DAMNED IF YOU DO, DAMNED IF YOU DON’T
The leadership alchemical quest to create a dynamic state of belonging
Glancing at the clock, he confirmed it was still too early to get up and sit at his desk. 2am! He reviewed the situation, for the 100thtime, in his mind, turning it over from different perspectives he couldn’t see how he could have tackled it differently.
Robert was the best candidate, with or without disability. Having said that, Lucy did have a point, with no senior female leaders, the leadership team did lack gender diversity. But, on the other hand the team will benefit from Robert’s neurodiversity perspective. Musing, he wondered if he should create a new dedicated leadership role for women?? Hmm, no. He was definite about that. There lie dragons, he thought to himself … but there was a problem in bringing diversity candidates through the organisation, most seemed to be stuck either at junior management or below level.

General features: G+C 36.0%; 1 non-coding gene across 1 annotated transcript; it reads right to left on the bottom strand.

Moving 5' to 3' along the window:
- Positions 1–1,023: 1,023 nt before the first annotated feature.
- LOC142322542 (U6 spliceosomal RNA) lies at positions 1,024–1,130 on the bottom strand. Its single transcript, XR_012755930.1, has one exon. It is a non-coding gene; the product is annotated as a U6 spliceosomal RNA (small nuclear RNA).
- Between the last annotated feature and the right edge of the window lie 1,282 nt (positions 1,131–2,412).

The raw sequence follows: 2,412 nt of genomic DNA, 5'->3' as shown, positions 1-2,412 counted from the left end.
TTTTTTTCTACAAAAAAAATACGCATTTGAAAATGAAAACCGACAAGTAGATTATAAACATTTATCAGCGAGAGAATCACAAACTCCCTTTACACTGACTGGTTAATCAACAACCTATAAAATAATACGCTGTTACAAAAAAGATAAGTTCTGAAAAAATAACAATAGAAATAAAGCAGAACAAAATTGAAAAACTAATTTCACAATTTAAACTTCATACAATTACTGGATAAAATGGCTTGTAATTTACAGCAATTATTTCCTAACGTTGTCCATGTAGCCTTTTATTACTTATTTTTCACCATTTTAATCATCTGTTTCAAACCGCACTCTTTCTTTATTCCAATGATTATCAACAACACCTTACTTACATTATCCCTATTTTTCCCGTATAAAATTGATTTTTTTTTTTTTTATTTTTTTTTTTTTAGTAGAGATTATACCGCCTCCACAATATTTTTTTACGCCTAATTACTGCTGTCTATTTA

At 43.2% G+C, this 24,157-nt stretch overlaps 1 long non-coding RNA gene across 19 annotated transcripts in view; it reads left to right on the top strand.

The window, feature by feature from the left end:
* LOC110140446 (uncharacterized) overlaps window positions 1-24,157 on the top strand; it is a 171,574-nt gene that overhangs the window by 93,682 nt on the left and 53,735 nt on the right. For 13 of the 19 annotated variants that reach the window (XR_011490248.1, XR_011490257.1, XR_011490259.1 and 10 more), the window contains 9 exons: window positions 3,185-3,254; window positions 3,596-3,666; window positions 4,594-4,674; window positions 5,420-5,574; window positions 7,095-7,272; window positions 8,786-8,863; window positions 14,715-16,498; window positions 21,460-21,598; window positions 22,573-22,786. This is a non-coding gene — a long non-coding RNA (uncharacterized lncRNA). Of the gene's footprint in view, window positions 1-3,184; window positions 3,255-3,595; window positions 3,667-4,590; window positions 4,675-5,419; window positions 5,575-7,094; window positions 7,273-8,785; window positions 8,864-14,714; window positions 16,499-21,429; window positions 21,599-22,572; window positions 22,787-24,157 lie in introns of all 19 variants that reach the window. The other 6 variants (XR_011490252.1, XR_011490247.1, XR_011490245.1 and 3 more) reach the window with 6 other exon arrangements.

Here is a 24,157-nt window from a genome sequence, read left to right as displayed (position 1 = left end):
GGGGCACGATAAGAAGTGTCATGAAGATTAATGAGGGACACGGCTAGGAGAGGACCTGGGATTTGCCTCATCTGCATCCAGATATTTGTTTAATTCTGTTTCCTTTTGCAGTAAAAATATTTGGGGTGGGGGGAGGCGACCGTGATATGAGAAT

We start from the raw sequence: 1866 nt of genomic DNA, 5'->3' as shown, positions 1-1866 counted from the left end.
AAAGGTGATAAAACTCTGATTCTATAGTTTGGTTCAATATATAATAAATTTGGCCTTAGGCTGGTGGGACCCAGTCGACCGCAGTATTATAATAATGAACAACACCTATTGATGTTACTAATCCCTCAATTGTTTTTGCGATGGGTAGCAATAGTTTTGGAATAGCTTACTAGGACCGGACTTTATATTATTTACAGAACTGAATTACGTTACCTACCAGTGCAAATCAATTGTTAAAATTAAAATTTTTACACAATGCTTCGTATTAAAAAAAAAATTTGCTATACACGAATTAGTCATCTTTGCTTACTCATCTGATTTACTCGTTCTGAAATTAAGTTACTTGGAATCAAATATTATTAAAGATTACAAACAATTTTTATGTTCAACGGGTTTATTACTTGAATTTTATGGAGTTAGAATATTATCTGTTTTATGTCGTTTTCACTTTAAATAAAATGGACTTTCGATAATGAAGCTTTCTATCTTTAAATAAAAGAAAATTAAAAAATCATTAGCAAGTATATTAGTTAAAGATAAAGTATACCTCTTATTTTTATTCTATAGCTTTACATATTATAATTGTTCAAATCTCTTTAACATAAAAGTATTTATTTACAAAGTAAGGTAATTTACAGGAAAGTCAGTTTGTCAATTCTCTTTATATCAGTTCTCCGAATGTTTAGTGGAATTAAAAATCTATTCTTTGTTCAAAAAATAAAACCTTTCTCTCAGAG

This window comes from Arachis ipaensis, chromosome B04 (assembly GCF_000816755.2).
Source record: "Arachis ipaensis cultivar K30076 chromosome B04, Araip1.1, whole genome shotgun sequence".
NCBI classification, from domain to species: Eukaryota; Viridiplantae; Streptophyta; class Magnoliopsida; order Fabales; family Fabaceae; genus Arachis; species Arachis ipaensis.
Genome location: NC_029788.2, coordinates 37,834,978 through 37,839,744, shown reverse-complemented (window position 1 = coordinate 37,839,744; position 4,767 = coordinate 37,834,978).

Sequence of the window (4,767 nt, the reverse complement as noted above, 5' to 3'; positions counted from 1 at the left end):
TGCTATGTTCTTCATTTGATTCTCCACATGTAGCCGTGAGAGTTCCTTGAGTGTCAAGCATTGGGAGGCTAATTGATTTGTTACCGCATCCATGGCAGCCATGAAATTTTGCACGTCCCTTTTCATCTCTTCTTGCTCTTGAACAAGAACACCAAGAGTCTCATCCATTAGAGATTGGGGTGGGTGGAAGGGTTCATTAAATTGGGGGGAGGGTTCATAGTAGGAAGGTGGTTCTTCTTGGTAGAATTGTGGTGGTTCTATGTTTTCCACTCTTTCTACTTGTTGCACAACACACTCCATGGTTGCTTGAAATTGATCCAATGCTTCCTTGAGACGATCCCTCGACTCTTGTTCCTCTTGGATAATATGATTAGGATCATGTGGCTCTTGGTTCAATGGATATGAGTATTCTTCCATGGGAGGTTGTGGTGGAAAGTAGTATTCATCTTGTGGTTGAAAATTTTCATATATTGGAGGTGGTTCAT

Rolling over, he reflected on his recent reading, Daniel Coyle’s Culture Code … it had so many great examples of successful diverse organisations. There was no question about it in his mind … diversity in all its forms had to be at centre of the organisation: gender, gender identity, sexual orientation, race, ethnicity, cultural or linguistic background, religion, life experience, family background, socio-economic or educational background, intellectual or physical disability, and age. But how?? Coyle’s book contained tonnes of strategies and tactics, but he doubted he had the capacity or competence to implement them.
Anyway, he had a thornier issue to manage now. Looking at the clock, 2.30am he realised sleep was going to elude him. Might as well get up, he thought. Actually, since becoming CEO he doubted if he had experienced a full night’s sleep, another thing to work on, he thought. That, taking up a meditation practice, doing a full hour of reading and learning every day, getting in an hour of cardio and walking 10,000 steps …
Putting the coffee machine on, he sat down and contemplated the issues Lucy was likely to raise in the meeting she had scheduled with him at 9.30am to discuss the outcome of the selection process for the Chief Programs Officer role. Confident that the process was based in merit, he realised that he was going to have to dig deeper.